Joe Biden Can Learn From My Mistakes

When it comes to being unpopular, I’m unfortunately somewhat of an expert.

Bill de Blasio speaking from a podium
Joshua Bright / The New York Times / Redux

Despite all the criticism thrown at him, President Joe Biden is actually a very good messenger. He’s likable, relatable, and reassuring. And as they used to say about George W. Bush, I’m pretty sure he’d be fun to have a beer with. Biden’s also accomplished: He led an impressive vaccine rollout, brought the economy back, and passed the biggest infrastructure bill in generations. Not bad for a little more than a year’s work.

So why isn’t he more popular? And can anything be done to make voters like him and his party more before the midterms?

I believe the answer to the second question is a resounding yes. But to get there, one must honestly answer the first question. And when it comes to being unpopular, I’m unfortunately somewhat of an expert. I made my fair share of mistakes. President Biden and the Democratic Party should learn from them.

Things started out right for me. In 2013, I became mayor of New York City because I showed people I would fight against a status quo that didn’t work for them. I called it the “Tale of Two Cities.” New Yorkers hated what had become of our city, and I did too. I was clearly on their side. I planned to tax the wealthy so their kids could have free pre-K. At school drop-offs and PTA meetings, I heard firsthand how much this mattered to parents desperately trying to make ends meet for their families.

In 2017, I won my second term with two-thirds of the general-election vote. But by last year my popularity had tanked. Why? I failed to give New Yorkers a clear sense of where I was taking them. I lost my connection with the people because I mistook real policy for real popularity. I let a focus on individual initiatives, no matter how noble or substantive, distract me from offering an overarching vision for the future.

I encountered crisis after crisis during my eight years as mayor of the nation’s largest city: crumbling public housing, dysfunctional jails, tensions between police and communities. I tried to address each in great detail, but in the process went days or weeks without tying these efforts back to my original mission: making New York better and fairer for everyone. I needed to engage with aggrieved residents of public housing, for example, the same as I did with those parents early on. I should have walked among them rather than just working for them behind closed doors. Voters need to know both what you’re up to and why you’re up to it. You have to help them feel your efforts.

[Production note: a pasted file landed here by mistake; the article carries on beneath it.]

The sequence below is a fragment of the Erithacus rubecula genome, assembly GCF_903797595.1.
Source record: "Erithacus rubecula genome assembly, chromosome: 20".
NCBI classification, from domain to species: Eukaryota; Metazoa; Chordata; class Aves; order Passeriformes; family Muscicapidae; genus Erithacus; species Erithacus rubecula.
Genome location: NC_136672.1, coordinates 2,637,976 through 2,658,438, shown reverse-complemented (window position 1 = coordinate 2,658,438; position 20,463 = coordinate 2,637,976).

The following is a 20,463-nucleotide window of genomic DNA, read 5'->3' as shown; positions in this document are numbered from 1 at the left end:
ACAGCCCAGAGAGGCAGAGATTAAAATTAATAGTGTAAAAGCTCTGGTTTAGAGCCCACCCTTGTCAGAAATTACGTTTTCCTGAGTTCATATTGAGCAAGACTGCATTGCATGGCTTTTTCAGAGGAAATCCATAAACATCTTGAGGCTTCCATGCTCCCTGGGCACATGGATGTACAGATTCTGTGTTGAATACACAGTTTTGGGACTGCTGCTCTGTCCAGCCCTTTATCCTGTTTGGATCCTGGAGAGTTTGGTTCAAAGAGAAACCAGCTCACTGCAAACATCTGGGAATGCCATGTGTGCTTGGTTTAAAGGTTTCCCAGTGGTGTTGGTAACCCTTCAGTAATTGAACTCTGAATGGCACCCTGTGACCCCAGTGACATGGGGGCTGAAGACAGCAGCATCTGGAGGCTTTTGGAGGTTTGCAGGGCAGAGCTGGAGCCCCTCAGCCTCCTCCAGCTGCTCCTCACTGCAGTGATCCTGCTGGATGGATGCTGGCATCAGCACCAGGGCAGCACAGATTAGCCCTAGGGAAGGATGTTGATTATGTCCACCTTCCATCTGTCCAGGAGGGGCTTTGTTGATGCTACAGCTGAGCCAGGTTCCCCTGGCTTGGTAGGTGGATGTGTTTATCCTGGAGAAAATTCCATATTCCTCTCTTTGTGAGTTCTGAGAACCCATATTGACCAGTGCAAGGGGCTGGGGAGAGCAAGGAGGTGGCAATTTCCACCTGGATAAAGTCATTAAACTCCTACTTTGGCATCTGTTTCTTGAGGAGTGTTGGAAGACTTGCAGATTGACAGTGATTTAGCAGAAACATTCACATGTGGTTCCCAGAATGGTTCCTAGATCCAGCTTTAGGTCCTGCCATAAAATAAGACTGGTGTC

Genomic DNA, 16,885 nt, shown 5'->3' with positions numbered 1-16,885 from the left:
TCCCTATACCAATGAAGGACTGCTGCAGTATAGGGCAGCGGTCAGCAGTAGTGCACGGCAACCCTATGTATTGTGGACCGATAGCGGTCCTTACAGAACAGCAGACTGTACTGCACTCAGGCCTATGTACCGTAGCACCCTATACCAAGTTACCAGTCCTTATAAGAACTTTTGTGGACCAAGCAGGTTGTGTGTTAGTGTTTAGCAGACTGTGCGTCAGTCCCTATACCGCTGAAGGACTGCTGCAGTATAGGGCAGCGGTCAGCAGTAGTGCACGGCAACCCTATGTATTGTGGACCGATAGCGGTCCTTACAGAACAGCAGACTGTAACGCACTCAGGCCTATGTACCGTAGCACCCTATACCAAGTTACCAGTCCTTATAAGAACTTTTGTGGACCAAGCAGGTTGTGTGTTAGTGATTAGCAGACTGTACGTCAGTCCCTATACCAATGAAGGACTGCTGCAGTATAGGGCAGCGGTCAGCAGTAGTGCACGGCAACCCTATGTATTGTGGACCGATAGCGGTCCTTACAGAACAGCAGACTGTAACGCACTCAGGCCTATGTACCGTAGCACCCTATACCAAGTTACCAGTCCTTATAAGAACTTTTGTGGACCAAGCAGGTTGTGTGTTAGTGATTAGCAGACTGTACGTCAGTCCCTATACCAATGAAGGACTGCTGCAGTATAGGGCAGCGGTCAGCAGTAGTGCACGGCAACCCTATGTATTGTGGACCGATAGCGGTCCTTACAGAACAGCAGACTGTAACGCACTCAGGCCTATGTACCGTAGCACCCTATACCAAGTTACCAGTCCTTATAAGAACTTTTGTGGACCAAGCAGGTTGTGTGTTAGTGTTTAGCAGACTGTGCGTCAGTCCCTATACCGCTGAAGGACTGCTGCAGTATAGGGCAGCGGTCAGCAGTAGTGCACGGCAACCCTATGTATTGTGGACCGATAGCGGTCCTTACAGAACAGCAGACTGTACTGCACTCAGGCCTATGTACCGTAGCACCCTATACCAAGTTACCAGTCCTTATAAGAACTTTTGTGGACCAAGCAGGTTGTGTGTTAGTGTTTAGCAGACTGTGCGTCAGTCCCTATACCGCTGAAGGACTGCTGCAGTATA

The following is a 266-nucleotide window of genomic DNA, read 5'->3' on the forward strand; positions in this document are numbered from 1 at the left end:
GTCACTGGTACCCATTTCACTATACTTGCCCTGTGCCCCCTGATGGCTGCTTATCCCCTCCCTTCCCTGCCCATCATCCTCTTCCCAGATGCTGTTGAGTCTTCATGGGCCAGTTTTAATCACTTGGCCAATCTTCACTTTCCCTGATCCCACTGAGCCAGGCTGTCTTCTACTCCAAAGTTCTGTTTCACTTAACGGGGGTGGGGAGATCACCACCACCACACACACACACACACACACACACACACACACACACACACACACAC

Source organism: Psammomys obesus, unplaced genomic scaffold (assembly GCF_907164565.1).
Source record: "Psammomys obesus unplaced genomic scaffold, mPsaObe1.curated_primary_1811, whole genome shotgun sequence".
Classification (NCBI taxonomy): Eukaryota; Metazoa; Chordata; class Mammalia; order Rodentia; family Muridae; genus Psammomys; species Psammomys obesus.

I fear Biden is making the same mistake. He’s handling crucial problems as they arise, yet without illustrating to the public what a better America looks like. Yes, Americans expect him to address innumerable daily issues and run an extensive bureaucracy. And I understand that behind the scenes, he’s keeping together the extraordinary coalition he built to support Ukraine. But that example illustrates a bigger point: Keeping things together, even in the midst of a crisis, isn’t the same as moving things forward. It does not answer the public’s yearning for a sense of direction and it certainly doesn’t make the case for continued Democratic control of Congress.

As the mayor of New York City, I had one of the loudest megaphones in the country, and I failed to use it properly. Biden’s bully pulpit is a thousand times more powerful. He needs to use it to show that he truly empathizes with everyday Americans on the issues they care most about, such as inflation, public safety, and affordable health care. He then needs to articulate a way forward on each of these fronts and dare the Republicans to support him or get out of the way. I believe they will do neither, which the American people will duly note.

Biden still has a chance to do what I did not: present a clear, sharp message and repeat it incessantly. And I don’t just mean a catchphrase, but a vision for the direction of the country under his administration. All the Donald Trump rallies and Fox News commentators in the world can’t compete with the projection capacity of the White House. He needs to commit himself to a constant messaging offensive and shed the defensive tone and language he often defaults to.

This is not just about verbiage: Biden still has time to deliver more results before the election. Democrats in Congress can muster the votes to lower prescription-drug prices and to make insulin affordable for millions of American families. He also has a plan to make corporations and billionaires pay their fair share of taxes—a plan that polls through the roof, and not just among Democrats.

None of this is meant to let congressional Democrats off the hook. Although I truly believe the president’s voice will be the most important factor in the midterms, Democrats have to match it with a unified message and tangible new accomplishments. They did that as recently as 2018 with a near-universal focus on health care, which made them compelling and identifiable to voters. Democrats made clear that they were on the side of working Americans. They need to do it again.

None of what I’m suggesting is easy. But it can be done. There’s still time. A lot of voters are waiting for something to convince them that things can get better. Let that something be Joe Biden’s warm, positive voice, with a vision to match it.